• Jot down the time between the autoresponder and if you receive an actual response. If  you created a resume that’s a solid fit for the position, you should receive a call right away. If not, you need to realize you could be missing out on incredible candidates. If you receive a call/personal email within the week, you’re doing a good job. If the time goes beyond that, consider implementing “Feedback Fridays” or “Touchstone Tuesdays” so you can set aside some time to let candidates know one way or the other if they’re being considered for the position.

As the resident HR professional you can also look internally during this time. Has your carefully crafted resume bubbled up to the hiring manager? Does it make it through the ATS? What can you see on the back-end? Hopefully, you’ll be called in for an interview and then the gig is up. The remainder of your audit will have to be done from the inside.

Surveying recent hires can provide clues into what needs to change about your #hiring and #interviewing process. Read more tips on how to create a stellar candidate experience from @ClearCompany:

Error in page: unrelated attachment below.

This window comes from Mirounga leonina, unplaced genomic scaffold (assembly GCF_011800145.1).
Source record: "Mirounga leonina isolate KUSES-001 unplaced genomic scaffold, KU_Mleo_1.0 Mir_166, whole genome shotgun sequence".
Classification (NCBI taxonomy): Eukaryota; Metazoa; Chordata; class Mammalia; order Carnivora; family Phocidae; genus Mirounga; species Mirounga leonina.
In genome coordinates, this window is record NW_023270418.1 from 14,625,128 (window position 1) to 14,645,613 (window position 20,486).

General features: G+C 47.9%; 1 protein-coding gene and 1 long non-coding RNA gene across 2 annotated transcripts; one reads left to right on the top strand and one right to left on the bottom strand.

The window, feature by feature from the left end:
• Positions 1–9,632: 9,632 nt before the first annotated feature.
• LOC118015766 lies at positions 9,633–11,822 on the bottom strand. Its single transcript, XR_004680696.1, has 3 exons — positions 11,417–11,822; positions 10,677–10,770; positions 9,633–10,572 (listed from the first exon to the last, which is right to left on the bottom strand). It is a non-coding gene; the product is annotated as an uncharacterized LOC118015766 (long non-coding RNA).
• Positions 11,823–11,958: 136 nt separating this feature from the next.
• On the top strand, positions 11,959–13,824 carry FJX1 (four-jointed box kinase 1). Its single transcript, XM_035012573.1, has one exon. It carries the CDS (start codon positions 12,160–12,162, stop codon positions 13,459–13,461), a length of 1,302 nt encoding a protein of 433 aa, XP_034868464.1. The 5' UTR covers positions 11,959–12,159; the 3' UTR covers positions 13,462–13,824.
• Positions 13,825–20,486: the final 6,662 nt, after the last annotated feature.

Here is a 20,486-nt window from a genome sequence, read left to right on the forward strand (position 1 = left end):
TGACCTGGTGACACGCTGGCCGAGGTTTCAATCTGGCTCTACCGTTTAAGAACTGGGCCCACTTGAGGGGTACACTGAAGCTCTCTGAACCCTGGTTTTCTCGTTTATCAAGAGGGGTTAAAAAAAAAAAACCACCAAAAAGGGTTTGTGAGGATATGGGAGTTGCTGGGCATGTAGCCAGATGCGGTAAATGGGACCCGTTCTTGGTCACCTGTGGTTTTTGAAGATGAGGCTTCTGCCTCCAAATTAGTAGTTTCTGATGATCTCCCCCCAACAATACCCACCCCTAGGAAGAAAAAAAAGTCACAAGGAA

Make the hard calls

Once you’ve realized how long it takes and what it’s like to go through the process, you can start to survey recent hires. If they’ve been at the company for longer than three months, ask them about their experience. Here are some questions to ask recent hires to get some anecdotal evidence for your candidate experience audit:


  1. Do you remember how you found our company? The specific job for which you applied?
  2. What did you love about the process? What did you hate about applying here?
  3. How long from when you started job hunting to when your first day here was?
  4. How many people did you speak with before getting a job here?
  5. On a scale of 1-10, how well were you treated during the interview and hiring process?
  6. What other and how many other companies did you apply to and interview with during your job hunt?
  7. Did you experience redundancies (e.g. multiple interviews about the same topics, multiple entries in the ATS after uploading a resume or profile) during the hiring and interview process?
  8. What would you change about the hiring process?

Once you have some anecdotal evidence to impact your ongoing quest for the best candidate experience ever, you can begin sorting through it to determine any trends or issues. From there you’ll be able to see what is clicking (and what isn’t) with your candidate experience.

Most of these answers will help you move past the search piece and start giving you clues into what needs to change about your hiring and interviewing piece. Perhaps your candidates feel there was bias or maybe you can eliminate an entire round of videos. Look for ways to tighten and streamline the process (hint: it will likely be with the people rather than the technology during this portion.)

 

Look for the less than obvious